Dr. Frank - Eight Little Songs (Cover Artwork)

Dr. Frank

Dr. Frank: Eight Little Songs

Eight Little Songs (2003)

Lookout Records


3
Dr. Frank's Eight Little Songs, I'm nearly positive, is a demo for the Mr. T Experience's Yesterday Rules. Of course, now that all this time has passed, the CD has a fairly different meaning than it did at its original release. Unlike 1999's solo effort, Show Business is My Life, 2003's Eight Little...

Dr. Frank's Eight Little Songs, I'm nearly positive, is a demo for the Mr. T Experience's Yesterday Rules. Of course, now that all this time has passed, the CD has a fairly different meaning than it did at its original release. Unlike 1999's solo effort, Show Business is My Life, 2003's Eight Little Songs isn't all over the map genre-wise and isn't instrument-heavy. In fact, it could probably be best described as acoustic MTX. That is what it is after all, the bare bones of Yesterday Rules. However, after 2004 saw the release of Yesterday Rules, many of these songs might only be of interest to MTX completionists. While the Mr. T Experience versions are generally superior, there are some forgotten/hidden gems on this release that aren't on Yesterday Rules in any form.

The album starts off with "Institutionalized Misogyny" and, for those familiar with Yesterday Rules, this song is nearly identical. Both versions are simple, acoustic, humorous takes on the idea of--you guessed it--institutionalized misogyny. While I don't agree with the politics of the song, it still showcases Dr. Frank's great lyrical abilities and can appreciate the humor of a love song within the confines of a song about unjust political structures--and there's even the lines "I stole that line from Woody Allen / Isn't it amusing? / I wish I could make you understand what Woody Allen meant." Following that track are more songs from Yesterday Rules, "The Boyfriend Box," "Jill" and "Big, Strange, Beautiful Hammer." "Boyfriend Box" is a quieter version with programmed drums and no background vocals while "Jill," like "Institutionalized Misogyny," is very similar to its Yesterday Rules version. An acoustic, sad (but, MTX-style sad) song with lines like "I'm still having some trouble tying up your loose ends, Jill / And I still see life through the same distorted lens, Jill / And I think I may have said some things about you / In front of some of your friends, Jill." "Big, Strange, Beautiful Hammer" continues the trend of being a version of one of the acoustic tracks from Yesterday Rules and is also not drastically different.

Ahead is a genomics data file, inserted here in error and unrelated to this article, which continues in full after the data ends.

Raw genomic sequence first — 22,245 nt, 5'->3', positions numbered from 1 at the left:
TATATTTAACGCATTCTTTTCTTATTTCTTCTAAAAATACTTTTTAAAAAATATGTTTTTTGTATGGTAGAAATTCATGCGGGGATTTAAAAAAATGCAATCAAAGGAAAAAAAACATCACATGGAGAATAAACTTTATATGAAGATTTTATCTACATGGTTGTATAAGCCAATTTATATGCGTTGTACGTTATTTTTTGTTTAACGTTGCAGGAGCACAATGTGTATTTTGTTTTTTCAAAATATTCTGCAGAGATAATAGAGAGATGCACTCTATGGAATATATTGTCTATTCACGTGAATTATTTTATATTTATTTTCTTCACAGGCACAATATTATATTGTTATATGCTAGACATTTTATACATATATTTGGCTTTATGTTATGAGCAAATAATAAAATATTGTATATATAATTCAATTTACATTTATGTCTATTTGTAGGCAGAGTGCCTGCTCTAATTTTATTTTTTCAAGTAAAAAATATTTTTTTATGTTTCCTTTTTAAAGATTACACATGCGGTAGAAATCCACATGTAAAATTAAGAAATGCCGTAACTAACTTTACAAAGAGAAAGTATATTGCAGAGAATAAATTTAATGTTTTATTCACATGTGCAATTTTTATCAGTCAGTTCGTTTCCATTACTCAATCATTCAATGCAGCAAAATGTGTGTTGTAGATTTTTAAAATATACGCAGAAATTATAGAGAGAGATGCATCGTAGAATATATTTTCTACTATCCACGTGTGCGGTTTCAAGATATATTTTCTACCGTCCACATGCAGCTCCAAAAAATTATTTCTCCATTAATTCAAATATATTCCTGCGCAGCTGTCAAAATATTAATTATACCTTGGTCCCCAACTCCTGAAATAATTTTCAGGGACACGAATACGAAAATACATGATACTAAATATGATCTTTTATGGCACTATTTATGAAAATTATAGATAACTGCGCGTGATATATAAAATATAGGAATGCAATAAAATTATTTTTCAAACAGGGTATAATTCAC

Then we get an exclusive song! It is entitled "You're Impossible, Baby" and it features lyrics that only Dr. Frank can do. "You're like a cute little religion / With rewards and punishments / And I tried to / Follow you / Though you never really make much sense" being one Dr. Frank's examples of why his "baby" is "impossible." It's a simple little, very catchy acoustic song with some "hey, hey, hey"s among other "woah"-esque parts. Then, back to the Yesterday Rules songs; "London" comes on. It is drastically less poppy than the previous track--but if you own Yesterday Rules you already knew that. The most notable difference between his version and its MTX counterpart are, once again, the drums that are less impressive. Of course, this is an expected difference between programmed drums and an actual drummer.

Back to exclusive songs, we get probably the most ridiculous song (but also my favorite) with "Monkey" --a love song ("I love you more than words can say / And words can say a lot") about losing a woman's monkey on Valentine's Day. It is sung so lovingly that you can almost forget that it is a joke song with lines like "I'm your mate / You're my mate / And we don't need some primate / To show us who we are." The closing track is also exclusive, "Democracy, Whisky, Sexy." While it isn't the strongest song Dr. Frank has ever written, it is a cool song for MTX fanboys (and girls) and changes it up more than the other tracks on the release.

Admittedly, in the year 2012, this release doesn't have the "hear some new MTX songs before they're released" push that it did in 2003--making it probably mostly a release only worth getting for major fans. Still, ignoring that not many people are probably interested in hearing demo versions of the songs on Yesterday Rules, the exclusive cuts are definitely worth the purchase. Though, whether you are a major fan or just a casual fan, "You're Impossible, Baby" and "Monkey" are flat-out great songs.